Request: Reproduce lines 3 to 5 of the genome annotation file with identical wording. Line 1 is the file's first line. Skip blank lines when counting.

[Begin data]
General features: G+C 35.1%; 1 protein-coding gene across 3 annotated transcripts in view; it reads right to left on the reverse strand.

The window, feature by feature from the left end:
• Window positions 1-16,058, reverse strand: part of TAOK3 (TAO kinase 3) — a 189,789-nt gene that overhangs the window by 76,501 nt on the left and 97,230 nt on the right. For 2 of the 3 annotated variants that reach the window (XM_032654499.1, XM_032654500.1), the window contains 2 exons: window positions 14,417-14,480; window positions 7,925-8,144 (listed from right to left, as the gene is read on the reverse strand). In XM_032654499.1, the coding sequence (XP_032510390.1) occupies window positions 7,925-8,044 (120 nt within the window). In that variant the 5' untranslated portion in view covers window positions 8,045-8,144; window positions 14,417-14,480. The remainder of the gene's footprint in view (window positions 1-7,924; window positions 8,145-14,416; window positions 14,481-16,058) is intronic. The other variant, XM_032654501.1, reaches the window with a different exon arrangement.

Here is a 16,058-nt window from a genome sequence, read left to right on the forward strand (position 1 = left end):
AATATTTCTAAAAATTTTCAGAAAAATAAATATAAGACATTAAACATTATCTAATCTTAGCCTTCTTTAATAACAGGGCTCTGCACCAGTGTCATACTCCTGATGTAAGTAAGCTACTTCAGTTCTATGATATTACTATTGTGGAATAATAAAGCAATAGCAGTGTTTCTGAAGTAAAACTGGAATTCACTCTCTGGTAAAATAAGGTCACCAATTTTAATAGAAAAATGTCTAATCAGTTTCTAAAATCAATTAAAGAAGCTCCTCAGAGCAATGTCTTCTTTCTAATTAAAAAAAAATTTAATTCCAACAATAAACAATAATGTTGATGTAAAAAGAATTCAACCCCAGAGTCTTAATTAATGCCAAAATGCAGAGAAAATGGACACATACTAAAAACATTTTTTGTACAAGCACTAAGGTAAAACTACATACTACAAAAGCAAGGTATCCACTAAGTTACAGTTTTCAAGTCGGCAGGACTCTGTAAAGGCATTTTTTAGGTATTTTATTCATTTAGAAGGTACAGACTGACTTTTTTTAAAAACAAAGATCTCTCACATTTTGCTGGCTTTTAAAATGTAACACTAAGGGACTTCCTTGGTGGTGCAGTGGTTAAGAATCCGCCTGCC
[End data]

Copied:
• Window positions 1-16,058, reverse strand: part of TAOK3 (TAO kinase 3) — a 189,789-nt gene that overhangs the window by 76,501 nt on the left and 97,230 nt on the right. For 2 of the 3 annotated variants that reach the window (XM_032654499.1, XM_032654500.1), the window contains 2 exons: window positions 14,417-14,480; window positions 7,925-8,144 (listed from right to left, as the gene is read on the reverse strand). In XM_032654499.1, the coding sequence (XP_032510390.1) occupies window positions 7,925-8,044 (120 nt within the window). In that variant the 5' untranslated portion in view covers window positions 8,045-8,144; window positions 14,417-14,480. The remainder of the gene's footprint in view (window positions 1-7,924; window positions 8,145-14,416; window positions 14,481-16,058) is intronic. The other variant, XM_032654501.1, reaches the window with a different exon arrangement.

Here is a 16,058-nt window from a genome sequence, read left to right on the forward strand (position 1 = left end):
AATATTTCTAAAAATTTTCAGAAAAATAAATATAAGACATTAAACATTATCTAATCTTAGCCTTCTTTAATAACAGGGCTCTGCACCAGTGTCATACTCCTGATGTAAGTAAGCTACTTCAGTTCTATGATATTACTATTGTGGAATAATAAAGCAATAGCAGTGTTTCTGAAGTAAAACTGGAATTCACTCTCTGGTAAAATAAGGTCACCAATTTTAATAGAAAAATGTCTAATCAGTTTCTAAAATCAATTAAAGAAGCTCCTCAGAGCAATGTCTTCTTTCTAATTAAAAAAAAATTTAATTCCAACAATAAACAATAATGTTGATGTAAAAAGAATTCAACCCCAGAGTCTTAATTAATGCCAAAATGCAGAGAAAATGGACACATACTAAAAACATTTTTTGTACAAGCACTAAGGTAAAACTACATACTACAAAAGCAAGGTATCCACTAAGTTACAGTTTTCAAGTCGGCAGGACTCTGTAAAGGCATTTTTTAGGTATTTTATTCATTTAGAAGGTACAGACTGACTTTTTTTAAAAACAAAGATCTCTCACATTTTGCTGGCTTTTAAAATGTAACACTAAGGGACTTCCTTGGTGGTGCAGTGGTTAAGAATCCGCCTGCC